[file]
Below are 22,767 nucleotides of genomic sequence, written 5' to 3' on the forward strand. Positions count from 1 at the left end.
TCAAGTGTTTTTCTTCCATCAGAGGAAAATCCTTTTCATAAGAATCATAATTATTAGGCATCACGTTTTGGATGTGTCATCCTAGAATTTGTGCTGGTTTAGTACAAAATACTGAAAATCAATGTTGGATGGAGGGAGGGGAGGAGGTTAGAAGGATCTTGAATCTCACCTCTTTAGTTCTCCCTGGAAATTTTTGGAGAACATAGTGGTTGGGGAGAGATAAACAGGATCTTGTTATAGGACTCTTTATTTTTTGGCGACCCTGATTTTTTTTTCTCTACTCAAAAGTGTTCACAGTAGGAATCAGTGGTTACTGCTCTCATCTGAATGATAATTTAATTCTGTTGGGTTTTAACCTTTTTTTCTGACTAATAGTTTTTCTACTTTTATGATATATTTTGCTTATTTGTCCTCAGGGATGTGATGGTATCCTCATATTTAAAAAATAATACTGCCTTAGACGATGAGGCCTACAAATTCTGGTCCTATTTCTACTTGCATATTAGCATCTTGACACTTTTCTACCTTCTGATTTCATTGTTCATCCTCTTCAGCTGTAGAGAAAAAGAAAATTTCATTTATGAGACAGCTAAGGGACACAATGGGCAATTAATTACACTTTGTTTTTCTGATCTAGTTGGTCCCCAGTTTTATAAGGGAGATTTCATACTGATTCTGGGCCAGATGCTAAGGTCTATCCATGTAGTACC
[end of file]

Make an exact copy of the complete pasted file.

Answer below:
Below are 22,767 nucleotides of genomic sequence, written 5' to 3' on the forward strand. Positions count from 1 at the left end.
TCAAGTGTTTTTCTTCCATCAGAGGAAAATCCTTTTCATAAGAATCATAATTATTAGGCATCACGTTTTGGATGTGTCATCCTAGAATTTGTGCTGGTTTAGTACAAAATACTGAAAATCAATGTTGGATGGAGGGAGGGGAGGAGGTTAGAAGGATCTTGAATCTCACCTCTTTAGTTCTCCCTGGAAATTTTTGGAGAACATAGTGGTTGGGGAGAGATAAACAGGATCTTGTTATAGGACTCTTTATTTTTTGGCGACCCTGATTTTTTTTTCTCTACTCAAAAGTGTTCACAGTAGGAATCAGTGGTTACTGCTCTCATCTGAATGATAATTTAATTCTGTTGGGTTTTAACCTTTTTTTCTGACTAATAGTTTTTCTACTTTTATGATATATTTTGCTTATTTGTCCTCAGGGATGTGATGGTATCCTCATATTTAAAAAATAATACTGCCTTAGACGATGAGGCCTACAAATTCTGGTCCTATTTCTACTTGCATATTAGCATCTTGACACTTTTCTACCTTCTGATTTCATTGTTCATCCTCTTCAGCTGTAGAGAAAAAGAAAATTTCATTTATGAGACAGCTAAGGGACACAATGGGCAATTAATTACACTTTGTTTTTCTGATCTAGTTGGTCCCCAGTTTTATAAGGGAGATTTCATACTGATTCTGGGCCAGATGCTAAGGTCTATCCATGTAGTACC